Written by Ruth Schowalter, certified InterPlay leader, MS in Applied Linguistics and ESL, InterPlay Art & Soul Creativity Coach
Hurray for CREATIVITY! Hurray for PLAY! Hurray for COMMUNITY--one in which we can CREATE and PLAY.
As a visual artist, lifelong educator and certified InterPlay leader, I have taken InterPlay, an
improvisational system that nurtures authenticity, to the Ellis Island of the South, Clarkston, Georgia (see
On Monday afternoons, I
arrive to facilitate an hour-long class "Creative Communications," with
resettled refugee teenagers from countries such as Nepal, Burma,
Ethiopia, and Somalia. Using InterPlay as the foundation for this after
school program in the Clarkston Global Academy, I engage these teens in
movement, storytelling, voice, and shape and stillness.
As a 3-decade-long
English as a Second Language instructor, a goal I integrate with play
and creativity is verbal and physical expansion. Inviting the teens to
experiment with volume, pitch, and speed as well as gestures, I
encourage them to use English (or their own language) to offer what is
unique to them. In this way, voicing their names become subtle or
exaggerated dances. Talking about an ordinary day at school becomes an
enthusiastically expressed story. The InterPlay forms offer adventures
in being oneself and connecting with others.
Yesterday, I decided to
add drawing and writing to our creative communications. "What is
possible for you to create and communicate," I asked them, "when you are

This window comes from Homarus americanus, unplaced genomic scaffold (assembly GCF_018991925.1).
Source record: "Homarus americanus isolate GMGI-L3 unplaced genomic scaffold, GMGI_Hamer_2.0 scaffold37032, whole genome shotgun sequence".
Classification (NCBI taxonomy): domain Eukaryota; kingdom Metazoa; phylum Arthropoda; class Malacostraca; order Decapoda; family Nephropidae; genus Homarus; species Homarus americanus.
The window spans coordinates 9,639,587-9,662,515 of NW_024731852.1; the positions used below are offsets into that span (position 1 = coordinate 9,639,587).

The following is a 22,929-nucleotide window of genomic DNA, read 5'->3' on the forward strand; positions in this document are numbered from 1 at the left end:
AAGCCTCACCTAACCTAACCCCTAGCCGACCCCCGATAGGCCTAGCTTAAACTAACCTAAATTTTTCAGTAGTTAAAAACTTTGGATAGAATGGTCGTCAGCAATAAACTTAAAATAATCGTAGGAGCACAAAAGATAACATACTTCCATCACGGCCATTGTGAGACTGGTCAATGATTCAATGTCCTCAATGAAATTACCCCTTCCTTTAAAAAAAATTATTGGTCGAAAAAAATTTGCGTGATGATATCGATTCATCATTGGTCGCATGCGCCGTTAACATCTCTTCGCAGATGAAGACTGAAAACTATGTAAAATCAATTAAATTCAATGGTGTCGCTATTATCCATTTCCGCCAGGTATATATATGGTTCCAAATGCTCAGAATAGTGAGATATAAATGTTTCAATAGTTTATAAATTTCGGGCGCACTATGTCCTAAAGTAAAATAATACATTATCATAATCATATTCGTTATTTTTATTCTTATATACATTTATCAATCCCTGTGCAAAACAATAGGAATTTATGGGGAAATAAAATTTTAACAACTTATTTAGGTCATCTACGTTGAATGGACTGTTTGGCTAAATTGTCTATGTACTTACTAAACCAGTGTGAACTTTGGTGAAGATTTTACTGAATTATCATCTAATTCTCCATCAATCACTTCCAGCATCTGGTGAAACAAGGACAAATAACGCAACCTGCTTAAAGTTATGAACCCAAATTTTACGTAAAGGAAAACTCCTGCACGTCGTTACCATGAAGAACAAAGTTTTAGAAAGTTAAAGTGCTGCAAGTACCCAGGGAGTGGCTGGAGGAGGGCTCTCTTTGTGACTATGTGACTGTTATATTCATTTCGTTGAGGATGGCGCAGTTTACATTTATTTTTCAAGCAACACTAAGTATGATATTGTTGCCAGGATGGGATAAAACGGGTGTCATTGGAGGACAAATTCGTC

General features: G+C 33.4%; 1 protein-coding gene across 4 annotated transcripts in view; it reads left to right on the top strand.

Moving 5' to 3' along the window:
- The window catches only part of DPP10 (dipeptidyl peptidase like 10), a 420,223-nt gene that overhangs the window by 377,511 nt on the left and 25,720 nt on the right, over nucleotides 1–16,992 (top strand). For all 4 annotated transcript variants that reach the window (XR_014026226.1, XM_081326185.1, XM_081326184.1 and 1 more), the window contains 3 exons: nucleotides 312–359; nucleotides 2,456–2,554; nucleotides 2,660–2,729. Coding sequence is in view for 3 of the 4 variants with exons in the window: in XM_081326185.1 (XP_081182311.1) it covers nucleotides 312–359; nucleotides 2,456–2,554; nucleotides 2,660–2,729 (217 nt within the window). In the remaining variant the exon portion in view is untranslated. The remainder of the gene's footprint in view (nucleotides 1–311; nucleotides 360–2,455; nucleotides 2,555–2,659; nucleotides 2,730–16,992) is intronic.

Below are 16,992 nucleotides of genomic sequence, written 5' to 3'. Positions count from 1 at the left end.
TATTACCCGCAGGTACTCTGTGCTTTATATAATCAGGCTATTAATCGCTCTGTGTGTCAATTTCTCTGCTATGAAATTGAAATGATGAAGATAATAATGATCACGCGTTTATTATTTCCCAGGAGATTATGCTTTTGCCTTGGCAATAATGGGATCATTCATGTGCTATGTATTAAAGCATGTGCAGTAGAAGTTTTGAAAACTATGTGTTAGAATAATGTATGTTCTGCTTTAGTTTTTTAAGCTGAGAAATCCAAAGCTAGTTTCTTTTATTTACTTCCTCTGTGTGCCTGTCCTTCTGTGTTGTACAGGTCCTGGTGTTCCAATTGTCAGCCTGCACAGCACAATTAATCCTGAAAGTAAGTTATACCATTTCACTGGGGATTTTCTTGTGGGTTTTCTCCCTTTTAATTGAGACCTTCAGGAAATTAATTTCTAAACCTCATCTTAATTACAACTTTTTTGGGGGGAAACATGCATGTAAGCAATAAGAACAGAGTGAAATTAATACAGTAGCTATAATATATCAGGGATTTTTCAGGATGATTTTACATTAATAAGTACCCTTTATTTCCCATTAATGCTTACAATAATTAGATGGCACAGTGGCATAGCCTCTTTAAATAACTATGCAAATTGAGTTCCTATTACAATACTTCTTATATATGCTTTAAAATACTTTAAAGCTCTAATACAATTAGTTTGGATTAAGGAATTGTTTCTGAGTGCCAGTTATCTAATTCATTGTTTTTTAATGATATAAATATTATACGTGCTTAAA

using easy focus?" Wheee... (Easy Focus is an InterPlay principle that
gives us permission to release expectations or "hard focus" and enjoy
the process of creating/being).
Students gathered around a
long narrow table, selected a colored marker and were asked to draw a
shape, then to repeat that shape again and again, changing direction and
size. Music from Eric Chappelle, swirled around them. Two InterPlay
volunteers, Carolyn Renee and Lynn Hesse, engaged in the activity too.
As facilitator, I had the honor to witness.
The teens relaxed into
their assignment and increased the speed with which they drew their
shapes. As they filled their 8" x 11" page, I encouraged them to find
another color and to use that as "spice." When everyone was slowing
down, I asked them to turn their papers over and write three words or
more that were coming into their minds. And then, if they wanted, to
write a sentence.
The energy was just
right. I observed a confidence in their actions, a certainty in what to
write, what to create. Ta dah! That is what is POSSIBLE IN PLAY in
Creative Communication Class at the Clarkston Global Academy.
comprised the concluding 15 minutes of class, supporting an embodied way
of sharing the newly generated "visual and word art."
One of the greatest gifts
I received from this hour of creative communicating was when I heard
one of the young women from Nepal read her sentence aloud: "I love
myself, and I am enough!"
thanks go to Jes Gordon, whose Intuitive Painting class taught me some
simple ways to engage people in drawing without judgment. As I explore
ways to use music with lyrics, I am grateful to Soyinka Rahim for her
album "BIBO LOVE." During this class, the teens happily took turns
leading and following to "BIBO Funk" with such joy and fun moves. I am
so appreciative to the CPACS facilitators and the Clarkston Global
Academy educational program director, Justine Okello for supporting this
Creative Communication Class. Recently being joined by volunteers from
the InterPlay Atlanta community has filled me with such a feeling of
bounty. As always, I want to acknowledge InterPlay co-founders Phil
Porter and Cynthia Winton-Henry for this community building
improvisational system and all that they do to make it accessible to
That's InterPlay Atlanta from the perspective of Ruth Schowalter! Comment below. I invite you to answer these questions: What is possible in play for you?
What is your truth that you want to share in the world?